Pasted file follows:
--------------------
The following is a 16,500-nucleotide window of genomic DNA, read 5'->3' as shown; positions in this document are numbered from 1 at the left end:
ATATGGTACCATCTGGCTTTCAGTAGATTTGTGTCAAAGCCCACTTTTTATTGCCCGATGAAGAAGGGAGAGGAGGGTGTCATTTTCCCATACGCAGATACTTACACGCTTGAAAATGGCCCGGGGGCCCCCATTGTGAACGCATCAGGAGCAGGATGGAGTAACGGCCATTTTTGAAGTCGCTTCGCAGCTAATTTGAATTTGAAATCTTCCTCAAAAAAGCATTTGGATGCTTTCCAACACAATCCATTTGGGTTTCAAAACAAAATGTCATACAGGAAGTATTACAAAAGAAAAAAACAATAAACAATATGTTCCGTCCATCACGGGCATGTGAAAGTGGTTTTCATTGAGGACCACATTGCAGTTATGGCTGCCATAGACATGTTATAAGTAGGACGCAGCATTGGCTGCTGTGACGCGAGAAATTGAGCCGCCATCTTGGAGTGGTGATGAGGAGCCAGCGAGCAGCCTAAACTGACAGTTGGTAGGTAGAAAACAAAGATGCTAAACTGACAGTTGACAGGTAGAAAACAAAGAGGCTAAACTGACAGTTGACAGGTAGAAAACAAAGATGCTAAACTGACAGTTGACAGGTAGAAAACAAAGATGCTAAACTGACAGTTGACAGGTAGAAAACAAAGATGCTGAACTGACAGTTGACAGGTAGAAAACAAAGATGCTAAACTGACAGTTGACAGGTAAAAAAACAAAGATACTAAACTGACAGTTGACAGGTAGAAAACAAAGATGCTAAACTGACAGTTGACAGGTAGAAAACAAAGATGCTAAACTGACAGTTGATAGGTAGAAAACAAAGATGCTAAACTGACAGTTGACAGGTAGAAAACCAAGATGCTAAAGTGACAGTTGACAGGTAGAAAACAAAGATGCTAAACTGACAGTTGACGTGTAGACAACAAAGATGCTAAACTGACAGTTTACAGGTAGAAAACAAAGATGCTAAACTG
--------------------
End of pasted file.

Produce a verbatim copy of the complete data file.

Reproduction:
The following is a 16,500-nucleotide window of genomic DNA, read 5'->3' as shown; positions in this document are numbered from 1 at the left end:
ATATGGTACCATCTGGCTTTCAGTAGATTTGTGTCAAAGCCCACTTTTTATTGCCCGATGAAGAAGGGAGAGGAGGGTGTCATTTTCCCATACGCAGATACTTACACGCTTGAAAATGGCCCGGGGGCCCCCATTGTGAACGCATCAGGAGCAGGATGGAGTAACGGCCATTTTTGAAGTCGCTTCGCAGCTAATTTGAATTTGAAATCTTCCTCAAAAAAGCATTTGGATGCTTTCCAACACAATCCATTTGGGTTTCAAAACAAAATGTCATACAGGAAGTATTACAAAAGAAAAAAACAATAAACAATATGTTCCGTCCATCACGGGCATGTGAAAGTGGTTTTCATTGAGGACCACATTGCAGTTATGGCTGCCATAGACATGTTATAAGTAGGACGCAGCATTGGCTGCTGTGACGCGAGAAATTGAGCCGCCATCTTGGAGTGGTGATGAGGAGCCAGCGAGCAGCCTAAACTGACAGTTGGTAGGTAGAAAACAAAGATGCTAAACTGACAGTTGACAGGTAGAAAACAAAGAGGCTAAACTGACAGTTGACAGGTAGAAAACAAAGATGCTAAACTGACAGTTGACAGGTAGAAAACAAAGATGCTAAACTGACAGTTGACAGGTAGAAAACAAAGATGCTGAACTGACAGTTGACAGGTAGAAAACAAAGATGCTAAACTGACAGTTGACAGGTAAAAAAACAAAGATACTAAACTGACAGTTGACAGGTAGAAAACAAAGATGCTAAACTGACAGTTGACAGGTAGAAAACAAAGATGCTAAACTGACAGTTGATAGGTAGAAAACAAAGATGCTAAACTGACAGTTGACAGGTAGAAAACCAAGATGCTAAAGTGACAGTTGACAGGTAGAAAACAAAGATGCTAAACTGACAGTTGACGTGTAGACAACAAAGATGCTAAACTGACAGTTTACAGGTAGAAAACAAAGATGCTAAACTG